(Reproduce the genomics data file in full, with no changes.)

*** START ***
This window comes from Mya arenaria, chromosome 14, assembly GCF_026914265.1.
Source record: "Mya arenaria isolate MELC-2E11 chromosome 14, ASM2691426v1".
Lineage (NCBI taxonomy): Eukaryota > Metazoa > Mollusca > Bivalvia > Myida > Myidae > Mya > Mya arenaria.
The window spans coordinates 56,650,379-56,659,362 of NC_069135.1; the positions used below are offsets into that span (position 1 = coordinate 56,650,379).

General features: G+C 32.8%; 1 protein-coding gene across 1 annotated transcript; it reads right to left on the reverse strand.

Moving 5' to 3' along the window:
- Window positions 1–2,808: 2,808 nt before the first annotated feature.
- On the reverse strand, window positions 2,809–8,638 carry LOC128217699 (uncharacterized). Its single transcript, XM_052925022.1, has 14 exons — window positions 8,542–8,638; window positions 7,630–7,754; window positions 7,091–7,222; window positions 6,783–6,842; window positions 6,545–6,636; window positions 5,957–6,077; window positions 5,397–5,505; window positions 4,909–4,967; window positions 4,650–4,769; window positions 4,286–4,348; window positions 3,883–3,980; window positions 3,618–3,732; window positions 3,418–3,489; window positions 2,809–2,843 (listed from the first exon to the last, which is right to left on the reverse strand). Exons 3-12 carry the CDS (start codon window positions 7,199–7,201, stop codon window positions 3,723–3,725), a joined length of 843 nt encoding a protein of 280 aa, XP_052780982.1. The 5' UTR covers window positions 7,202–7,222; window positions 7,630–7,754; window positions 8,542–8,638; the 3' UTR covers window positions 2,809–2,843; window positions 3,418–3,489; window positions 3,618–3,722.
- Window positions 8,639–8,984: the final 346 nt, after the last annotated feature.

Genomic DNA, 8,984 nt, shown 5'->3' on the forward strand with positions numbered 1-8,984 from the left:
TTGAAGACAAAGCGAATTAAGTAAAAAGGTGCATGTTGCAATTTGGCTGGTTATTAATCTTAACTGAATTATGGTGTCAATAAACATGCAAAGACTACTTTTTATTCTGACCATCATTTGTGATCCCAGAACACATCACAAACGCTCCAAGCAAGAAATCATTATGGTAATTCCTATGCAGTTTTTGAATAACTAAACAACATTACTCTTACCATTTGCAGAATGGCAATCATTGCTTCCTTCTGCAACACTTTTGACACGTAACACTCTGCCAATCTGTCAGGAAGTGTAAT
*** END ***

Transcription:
This window comes from Mya arenaria, chromosome 14, assembly GCF_026914265.1.
Source record: "Mya arenaria isolate MELC-2E11 chromosome 14, ASM2691426v1".
Lineage (NCBI taxonomy): Eukaryota > Metazoa > Mollusca > Bivalvia > Myida > Myidae > Mya > Mya arenaria.
The window spans coordinates 56,650,379-56,659,362 of NC_069135.1; the positions used below are offsets into that span (position 1 = coordinate 56,650,379).

General features: G+C 32.8%; 1 protein-coding gene across 1 annotated transcript; it reads right to left on the reverse strand.

Moving 5' to 3' along the window:
- Window positions 1–2,808: 2,808 nt before the first annotated feature.
- On the reverse strand, window positions 2,809–8,638 carry LOC128217699 (uncharacterized). Its single transcript, XM_052925022.1, has 14 exons — window positions 8,542–8,638; window positions 7,630–7,754; window positions 7,091–7,222; window positions 6,783–6,842; window positions 6,545–6,636; window positions 5,957–6,077; window positions 5,397–5,505; window positions 4,909–4,967; window positions 4,650–4,769; window positions 4,286–4,348; window positions 3,883–3,980; window positions 3,618–3,732; window positions 3,418–3,489; window positions 2,809–2,843 (listed from the first exon to the last, which is right to left on the reverse strand). Exons 3-12 carry the CDS (start codon window positions 7,199–7,201, stop codon window positions 3,723–3,725), a joined length of 843 nt encoding a protein of 280 aa, XP_052780982.1. The 5' UTR covers window positions 7,202–7,222; window positions 7,630–7,754; window positions 8,542–8,638; the 3' UTR covers window positions 2,809–2,843; window positions 3,418–3,489; window positions 3,618–3,722.
- Window positions 8,639–8,984: the final 346 nt, after the last annotated feature.

Genomic DNA, 8,984 nt, shown 5'->3' on the forward strand with positions numbered 1-8,984 from the left:
TTGAAGACAAAGCGAATTAAGTAAAAAGGTGCATGTTGCAATTTGGCTGGTTATTAATCTTAACTGAATTATGGTGTCAATAAACATGCAAAGACTACTTTTTATTCTGACCATCATTTGTGATCCCAGAACACATCACAAACGCTCCAAGCAAGAAATCATTATGGTAATTCCTATGCAGTTTTTGAATAACTAAACAACATTACTCTTACCATTTGCAGAATGGCAATCATTGCTTCCTTCTGCAACACTTTTGACACGTAACACTCTGCCAATCTGTCAGGAAGTGTAAT